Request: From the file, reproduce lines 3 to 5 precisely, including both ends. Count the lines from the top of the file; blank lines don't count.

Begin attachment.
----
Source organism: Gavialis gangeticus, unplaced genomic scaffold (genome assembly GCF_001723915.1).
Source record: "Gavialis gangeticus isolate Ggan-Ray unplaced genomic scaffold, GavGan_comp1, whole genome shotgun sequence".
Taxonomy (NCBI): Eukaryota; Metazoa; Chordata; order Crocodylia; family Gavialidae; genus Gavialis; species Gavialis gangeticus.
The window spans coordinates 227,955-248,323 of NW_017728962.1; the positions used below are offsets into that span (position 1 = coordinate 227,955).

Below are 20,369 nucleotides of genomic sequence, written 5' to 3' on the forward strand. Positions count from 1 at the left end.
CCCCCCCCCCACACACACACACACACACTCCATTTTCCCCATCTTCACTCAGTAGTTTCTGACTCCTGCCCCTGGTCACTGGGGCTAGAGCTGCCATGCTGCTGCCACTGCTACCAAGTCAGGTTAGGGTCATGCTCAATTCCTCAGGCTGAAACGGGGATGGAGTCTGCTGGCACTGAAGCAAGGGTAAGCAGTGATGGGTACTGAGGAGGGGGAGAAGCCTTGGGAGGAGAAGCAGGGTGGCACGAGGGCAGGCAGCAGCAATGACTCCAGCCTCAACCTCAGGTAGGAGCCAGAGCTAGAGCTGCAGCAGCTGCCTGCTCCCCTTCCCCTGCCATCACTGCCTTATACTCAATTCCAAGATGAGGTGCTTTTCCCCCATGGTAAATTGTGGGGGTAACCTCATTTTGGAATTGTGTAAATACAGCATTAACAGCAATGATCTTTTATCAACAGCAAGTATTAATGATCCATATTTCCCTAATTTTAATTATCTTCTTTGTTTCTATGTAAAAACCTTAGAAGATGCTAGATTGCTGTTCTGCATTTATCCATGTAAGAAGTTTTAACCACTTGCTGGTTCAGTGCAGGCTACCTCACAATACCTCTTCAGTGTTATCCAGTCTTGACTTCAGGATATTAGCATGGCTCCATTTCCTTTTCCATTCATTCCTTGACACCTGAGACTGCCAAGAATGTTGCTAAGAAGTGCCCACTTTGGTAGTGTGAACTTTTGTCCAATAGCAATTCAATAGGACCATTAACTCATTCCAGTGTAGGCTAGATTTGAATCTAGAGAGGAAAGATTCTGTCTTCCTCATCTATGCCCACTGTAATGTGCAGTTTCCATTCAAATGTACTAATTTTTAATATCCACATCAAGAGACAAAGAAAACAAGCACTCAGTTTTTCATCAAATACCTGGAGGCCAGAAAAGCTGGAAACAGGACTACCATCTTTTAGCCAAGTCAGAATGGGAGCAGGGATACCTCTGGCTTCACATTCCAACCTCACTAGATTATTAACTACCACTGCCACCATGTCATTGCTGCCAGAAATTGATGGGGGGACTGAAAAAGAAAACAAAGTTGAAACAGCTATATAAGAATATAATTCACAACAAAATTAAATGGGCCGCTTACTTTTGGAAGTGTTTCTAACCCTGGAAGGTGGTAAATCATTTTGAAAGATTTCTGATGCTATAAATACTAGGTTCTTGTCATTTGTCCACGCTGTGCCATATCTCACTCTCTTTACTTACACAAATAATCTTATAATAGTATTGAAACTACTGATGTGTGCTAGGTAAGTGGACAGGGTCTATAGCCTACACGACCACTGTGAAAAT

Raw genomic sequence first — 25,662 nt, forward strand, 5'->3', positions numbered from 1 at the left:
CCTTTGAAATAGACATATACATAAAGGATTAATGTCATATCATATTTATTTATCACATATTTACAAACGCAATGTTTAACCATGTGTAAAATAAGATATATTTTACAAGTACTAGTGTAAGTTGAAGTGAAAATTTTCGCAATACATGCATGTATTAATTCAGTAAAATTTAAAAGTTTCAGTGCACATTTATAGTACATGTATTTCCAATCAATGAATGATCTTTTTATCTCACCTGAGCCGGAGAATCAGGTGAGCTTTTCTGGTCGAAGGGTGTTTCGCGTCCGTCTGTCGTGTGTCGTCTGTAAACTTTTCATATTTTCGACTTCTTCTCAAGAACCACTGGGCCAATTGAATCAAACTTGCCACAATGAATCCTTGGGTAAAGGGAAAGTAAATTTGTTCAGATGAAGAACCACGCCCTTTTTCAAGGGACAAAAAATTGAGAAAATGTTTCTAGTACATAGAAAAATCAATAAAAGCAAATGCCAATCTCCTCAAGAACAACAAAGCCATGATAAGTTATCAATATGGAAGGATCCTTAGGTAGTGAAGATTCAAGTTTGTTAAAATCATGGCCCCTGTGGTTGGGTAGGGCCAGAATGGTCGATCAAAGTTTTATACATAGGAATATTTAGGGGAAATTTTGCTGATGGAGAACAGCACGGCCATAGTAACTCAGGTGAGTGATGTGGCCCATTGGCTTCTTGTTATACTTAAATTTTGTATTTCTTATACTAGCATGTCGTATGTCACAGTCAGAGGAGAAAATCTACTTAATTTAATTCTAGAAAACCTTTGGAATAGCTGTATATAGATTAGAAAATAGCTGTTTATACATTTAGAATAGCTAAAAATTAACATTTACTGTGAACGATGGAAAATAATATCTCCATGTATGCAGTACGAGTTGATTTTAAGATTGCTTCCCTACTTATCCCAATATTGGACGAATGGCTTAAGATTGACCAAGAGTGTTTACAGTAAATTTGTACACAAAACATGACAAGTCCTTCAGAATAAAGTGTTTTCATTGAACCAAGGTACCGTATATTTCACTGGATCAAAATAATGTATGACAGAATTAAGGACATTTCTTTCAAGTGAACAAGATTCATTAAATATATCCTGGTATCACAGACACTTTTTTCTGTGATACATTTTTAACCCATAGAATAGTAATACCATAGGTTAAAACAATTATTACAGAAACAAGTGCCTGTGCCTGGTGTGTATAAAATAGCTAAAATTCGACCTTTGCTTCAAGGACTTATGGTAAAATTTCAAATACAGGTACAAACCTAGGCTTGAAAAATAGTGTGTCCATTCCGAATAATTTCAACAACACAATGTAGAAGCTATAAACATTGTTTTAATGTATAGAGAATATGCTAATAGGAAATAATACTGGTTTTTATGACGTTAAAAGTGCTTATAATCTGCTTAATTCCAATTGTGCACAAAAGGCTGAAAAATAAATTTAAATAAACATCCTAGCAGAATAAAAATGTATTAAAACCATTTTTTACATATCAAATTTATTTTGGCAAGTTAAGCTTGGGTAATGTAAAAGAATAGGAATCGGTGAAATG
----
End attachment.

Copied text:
Taxonomy (NCBI): Eukaryota; Metazoa; Chordata; order Crocodylia; family Gavialidae; genus Gavialis; species Gavialis gangeticus.
The window spans coordinates 227,955-248,323 of NW_017728962.1; the positions used below are offsets into that span (position 1 = coordinate 227,955).

Below are 20,369 nucleotides of genomic sequence, written 5' to 3' on the forward strand. Positions count from 1 at the left end.